Changing the culture that leads to domestic violence.

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A Different Kind of Lesson Plan, Have DVN Come to Your Child’s School

Educate and talk to your children  to protect them

My daughter is twelve. She is a beautiful, smart, talented young woman. She has a dynamic set of girlfriends who are as equally beautiful, smart and talented. There are six of them in total and they call themselves “the squad.” You will not meet a more dynamic, diverse group of girls.

As I watch them interact, I know statistically, two of them will experience sexual or physical abuse from a dating partner. That absolutely breaks my heart. None of them are immune; none of them are more prone to experience violence over the others. But there is one way to prevent them from experiencing the trauma of abuse and that is through education.

Start the conversation

We all have a role to play in ending domestic violence and sexual assault, and it starts with education. Knowing the warning signs and resources available is a very important first step. The Domestic Violence Network works with area schools on educating our youth about teen dating violence and healthy relationships. Those conversations need to carry over into the home.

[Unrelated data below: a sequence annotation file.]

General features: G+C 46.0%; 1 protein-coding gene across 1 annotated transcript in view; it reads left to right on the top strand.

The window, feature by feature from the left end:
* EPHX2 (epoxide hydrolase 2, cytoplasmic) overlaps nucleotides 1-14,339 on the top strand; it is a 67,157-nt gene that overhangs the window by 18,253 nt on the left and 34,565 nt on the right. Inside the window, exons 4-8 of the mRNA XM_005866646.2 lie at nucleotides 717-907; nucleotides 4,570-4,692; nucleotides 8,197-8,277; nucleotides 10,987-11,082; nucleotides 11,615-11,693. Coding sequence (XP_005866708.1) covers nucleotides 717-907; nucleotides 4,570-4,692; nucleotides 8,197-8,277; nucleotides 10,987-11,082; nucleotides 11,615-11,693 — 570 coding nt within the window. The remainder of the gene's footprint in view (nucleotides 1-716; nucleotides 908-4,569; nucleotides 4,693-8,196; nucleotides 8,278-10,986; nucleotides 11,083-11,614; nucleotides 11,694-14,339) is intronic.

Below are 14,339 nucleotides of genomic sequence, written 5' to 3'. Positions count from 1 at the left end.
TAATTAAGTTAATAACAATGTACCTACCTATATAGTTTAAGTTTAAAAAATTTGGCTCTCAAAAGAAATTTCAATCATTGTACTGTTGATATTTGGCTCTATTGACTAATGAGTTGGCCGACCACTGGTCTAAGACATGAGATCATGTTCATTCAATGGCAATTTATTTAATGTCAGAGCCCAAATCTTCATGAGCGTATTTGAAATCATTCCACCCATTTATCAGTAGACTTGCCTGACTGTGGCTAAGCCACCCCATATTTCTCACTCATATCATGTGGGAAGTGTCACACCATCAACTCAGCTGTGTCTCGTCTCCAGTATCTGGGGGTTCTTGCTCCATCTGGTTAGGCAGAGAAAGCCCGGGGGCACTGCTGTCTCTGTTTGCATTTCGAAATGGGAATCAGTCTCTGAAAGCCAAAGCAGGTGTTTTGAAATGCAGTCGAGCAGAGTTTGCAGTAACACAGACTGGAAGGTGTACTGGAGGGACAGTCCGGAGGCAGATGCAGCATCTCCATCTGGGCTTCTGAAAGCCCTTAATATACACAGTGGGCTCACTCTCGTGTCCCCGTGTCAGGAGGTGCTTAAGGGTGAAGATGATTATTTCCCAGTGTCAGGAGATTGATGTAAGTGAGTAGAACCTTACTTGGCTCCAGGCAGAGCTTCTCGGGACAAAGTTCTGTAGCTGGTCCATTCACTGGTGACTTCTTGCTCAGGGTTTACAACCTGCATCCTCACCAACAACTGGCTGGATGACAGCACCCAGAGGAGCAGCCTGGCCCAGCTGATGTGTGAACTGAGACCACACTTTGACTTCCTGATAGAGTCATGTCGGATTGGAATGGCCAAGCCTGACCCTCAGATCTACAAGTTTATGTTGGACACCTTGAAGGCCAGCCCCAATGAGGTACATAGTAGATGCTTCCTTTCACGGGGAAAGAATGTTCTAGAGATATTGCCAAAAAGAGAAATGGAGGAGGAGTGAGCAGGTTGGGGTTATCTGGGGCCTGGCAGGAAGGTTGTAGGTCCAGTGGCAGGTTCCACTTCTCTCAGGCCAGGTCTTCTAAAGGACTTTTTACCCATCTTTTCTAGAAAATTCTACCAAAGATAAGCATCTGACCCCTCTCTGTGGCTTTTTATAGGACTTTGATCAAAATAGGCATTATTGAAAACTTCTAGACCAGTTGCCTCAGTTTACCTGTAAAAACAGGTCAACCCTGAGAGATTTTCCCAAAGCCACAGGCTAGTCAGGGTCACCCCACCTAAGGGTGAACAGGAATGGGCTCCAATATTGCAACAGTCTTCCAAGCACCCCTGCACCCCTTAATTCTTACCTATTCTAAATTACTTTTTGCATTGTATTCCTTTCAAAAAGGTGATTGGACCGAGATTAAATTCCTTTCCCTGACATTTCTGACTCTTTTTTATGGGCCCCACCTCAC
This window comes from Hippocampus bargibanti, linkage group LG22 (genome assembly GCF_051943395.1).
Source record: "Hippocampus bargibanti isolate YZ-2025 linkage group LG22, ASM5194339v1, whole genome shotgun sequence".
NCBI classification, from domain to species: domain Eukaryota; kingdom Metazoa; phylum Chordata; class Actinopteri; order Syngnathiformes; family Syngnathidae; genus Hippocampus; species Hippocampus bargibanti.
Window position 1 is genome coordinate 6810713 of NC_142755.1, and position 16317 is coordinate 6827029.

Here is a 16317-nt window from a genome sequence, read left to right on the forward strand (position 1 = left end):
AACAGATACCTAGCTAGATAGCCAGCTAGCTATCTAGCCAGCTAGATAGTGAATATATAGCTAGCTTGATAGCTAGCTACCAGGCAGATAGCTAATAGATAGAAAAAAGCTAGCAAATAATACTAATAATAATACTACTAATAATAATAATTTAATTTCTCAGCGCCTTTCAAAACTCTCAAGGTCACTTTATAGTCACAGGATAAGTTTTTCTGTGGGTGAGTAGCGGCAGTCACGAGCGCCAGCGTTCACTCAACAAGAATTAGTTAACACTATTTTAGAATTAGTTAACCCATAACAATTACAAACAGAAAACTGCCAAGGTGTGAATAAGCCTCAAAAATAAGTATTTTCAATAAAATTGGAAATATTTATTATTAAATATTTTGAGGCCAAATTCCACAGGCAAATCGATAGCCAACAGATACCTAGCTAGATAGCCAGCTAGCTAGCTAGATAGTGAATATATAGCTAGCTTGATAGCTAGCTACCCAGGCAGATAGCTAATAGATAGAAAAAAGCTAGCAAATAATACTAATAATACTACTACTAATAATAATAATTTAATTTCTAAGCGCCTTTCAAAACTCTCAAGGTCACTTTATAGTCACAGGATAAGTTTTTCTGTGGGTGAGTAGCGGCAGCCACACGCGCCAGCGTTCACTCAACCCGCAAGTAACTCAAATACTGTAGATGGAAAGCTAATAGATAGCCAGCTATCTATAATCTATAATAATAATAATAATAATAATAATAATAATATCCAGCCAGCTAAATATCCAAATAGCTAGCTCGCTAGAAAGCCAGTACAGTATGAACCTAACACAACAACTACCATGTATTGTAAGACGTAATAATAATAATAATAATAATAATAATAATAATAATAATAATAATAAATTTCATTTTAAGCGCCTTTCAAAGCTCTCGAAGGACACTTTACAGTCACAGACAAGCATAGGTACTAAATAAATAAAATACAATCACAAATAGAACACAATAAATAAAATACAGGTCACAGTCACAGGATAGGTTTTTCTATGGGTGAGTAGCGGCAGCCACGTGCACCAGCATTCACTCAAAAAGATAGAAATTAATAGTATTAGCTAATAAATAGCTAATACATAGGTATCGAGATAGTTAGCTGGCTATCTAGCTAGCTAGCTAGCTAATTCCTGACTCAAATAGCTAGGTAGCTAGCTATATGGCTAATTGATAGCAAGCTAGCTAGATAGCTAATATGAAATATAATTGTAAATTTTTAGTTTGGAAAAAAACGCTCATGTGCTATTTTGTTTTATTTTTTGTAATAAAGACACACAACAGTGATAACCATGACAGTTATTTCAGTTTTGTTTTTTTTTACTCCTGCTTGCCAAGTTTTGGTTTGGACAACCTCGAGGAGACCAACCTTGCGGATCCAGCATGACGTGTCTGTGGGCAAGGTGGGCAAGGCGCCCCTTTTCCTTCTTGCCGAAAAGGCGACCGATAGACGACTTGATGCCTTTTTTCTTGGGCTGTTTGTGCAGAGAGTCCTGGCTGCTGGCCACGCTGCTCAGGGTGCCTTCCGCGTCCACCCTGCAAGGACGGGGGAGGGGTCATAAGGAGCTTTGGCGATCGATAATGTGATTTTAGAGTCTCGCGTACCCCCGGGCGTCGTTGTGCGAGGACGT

The very best time to have these conversations is before your child starts dating. If you’re uncertain on how to start the conversation, here are some pointers. Talking to your kids about the dangers of drinking underage, strangers and texting while driving are all conversations to have. Talking about teen dating violence is just as important.

Advocate in your child’s school

The Domestic Violence Network provides an array of interactive presentations at no charge. Encourage your child’s middle and high school to host an educational series for students and parents. We can change the culture that leads to domestic violence, and it starts with you. By having the conversation with the young people in your life and advocating for education in schools, we can take a stand and say NO MORE.

For more information on how to bring the Domestic Violence Network to your child’s school, contact Lindsay Hill .

kelly and ava

Kelly with her daughter Ava


Kelly McBride has been the executive director for the Domestic Violence Network since November 2013 and with the organization since July 2010.